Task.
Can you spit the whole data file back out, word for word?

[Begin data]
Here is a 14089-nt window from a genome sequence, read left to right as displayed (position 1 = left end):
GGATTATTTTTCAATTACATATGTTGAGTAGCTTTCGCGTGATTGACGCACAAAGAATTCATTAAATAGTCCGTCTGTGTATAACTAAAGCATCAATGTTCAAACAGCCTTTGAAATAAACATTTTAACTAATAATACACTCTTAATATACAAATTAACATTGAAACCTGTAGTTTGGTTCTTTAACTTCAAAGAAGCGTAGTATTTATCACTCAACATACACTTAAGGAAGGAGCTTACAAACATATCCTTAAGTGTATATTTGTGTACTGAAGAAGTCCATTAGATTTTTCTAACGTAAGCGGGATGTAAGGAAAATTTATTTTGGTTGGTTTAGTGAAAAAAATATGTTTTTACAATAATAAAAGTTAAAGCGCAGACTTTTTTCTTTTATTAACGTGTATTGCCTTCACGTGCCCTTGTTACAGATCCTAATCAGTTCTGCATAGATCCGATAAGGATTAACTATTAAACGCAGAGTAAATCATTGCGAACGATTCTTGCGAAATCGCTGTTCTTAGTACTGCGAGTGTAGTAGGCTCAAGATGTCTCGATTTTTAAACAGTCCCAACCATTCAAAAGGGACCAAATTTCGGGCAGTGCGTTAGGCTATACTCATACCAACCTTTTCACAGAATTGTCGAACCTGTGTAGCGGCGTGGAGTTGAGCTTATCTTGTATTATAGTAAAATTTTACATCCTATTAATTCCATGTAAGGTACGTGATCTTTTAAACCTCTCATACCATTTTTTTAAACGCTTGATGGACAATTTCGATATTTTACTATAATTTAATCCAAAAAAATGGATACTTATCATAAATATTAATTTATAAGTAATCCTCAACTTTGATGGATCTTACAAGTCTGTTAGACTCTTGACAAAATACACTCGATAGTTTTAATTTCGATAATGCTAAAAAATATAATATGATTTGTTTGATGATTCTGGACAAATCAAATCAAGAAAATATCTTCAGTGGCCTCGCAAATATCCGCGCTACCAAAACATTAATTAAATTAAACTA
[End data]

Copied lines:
Here is a 14089-nt window from a genome sequence, read left to right as displayed (position 1 = left end):
GGATTATTTTTCAATTACATATGTTGAGTAGCTTTCGCGTGATTGACGCACAAAGAATTCATTAAATAGTCCGTCTGTGTATAACTAAAGCATCAATGTTCAAACAGCCTTTGAAATAAACATTTTAACTAATAATACACTCTTAATATACAAATTAACATTGAAACCTGTAGTTTGGTTCTTTAACTTCAAAGAAGCGTAGTATTTATCACTCAACATACACTTAAGGAAGGAGCTTACAAACATATCCTTAAGTGTATATTTGTGTACTGAAGAAGTCCATTAGATTTTTCTAACGTAAGCGGGATGTAAGGAAAATTTATTTTGGTTGGTTTAGTGAAAAAAATATGTTTTTACAATAATAAAAGTTAAAGCGCAGACTTTTTTCTTTTATTAACGTGTATTGCCTTCACGTGCCCTTGTTACAGATCCTAATCAGTTCTGCATAGATCCGATAAGGATTAACTATTAAACGCAGAGTAAATCATTGCGAACGATTCTTGCGAAATCGCTGTTCTTAGTACTGCGAGTGTAGTAGGCTCAAGATGTCTCGATTTTTAAACAGTCCCAACCATTCAAAAGGGACCAAATTTCGGGCAGTGCGTTAGGCTATACTCATACCAACCTTTTCACAGAATTGTCGAACCTGTGTAGCGGCGTGGAGTTGAGCTTATCTTGTATTATAGTAAAATTTTACATCCTATTAATTCCATGTAAGGTACGTGATCTTTTAAACCTCTCATACCATTTTTTTAAACGCTTGATGGACAATTTCGATATTTTACTATAATTTAATCCAAAAAAATGGATACTTATCATAAATATTAATTTATAAGTAATCCTCAACTTTGATGGATCTTACAAGTCTGTTAGACTCTTGACAAAATACACTCGATAGTTTTAATTTCGATAATGCTAAAAAATATAATATGATTTGTTTGATGATTCTGGACAAATCAAATCAAGAAAATATCTTCAGTGGCCTCGCAAATATCCGCGCTACCAAAACATTAATTAAATTAAACTA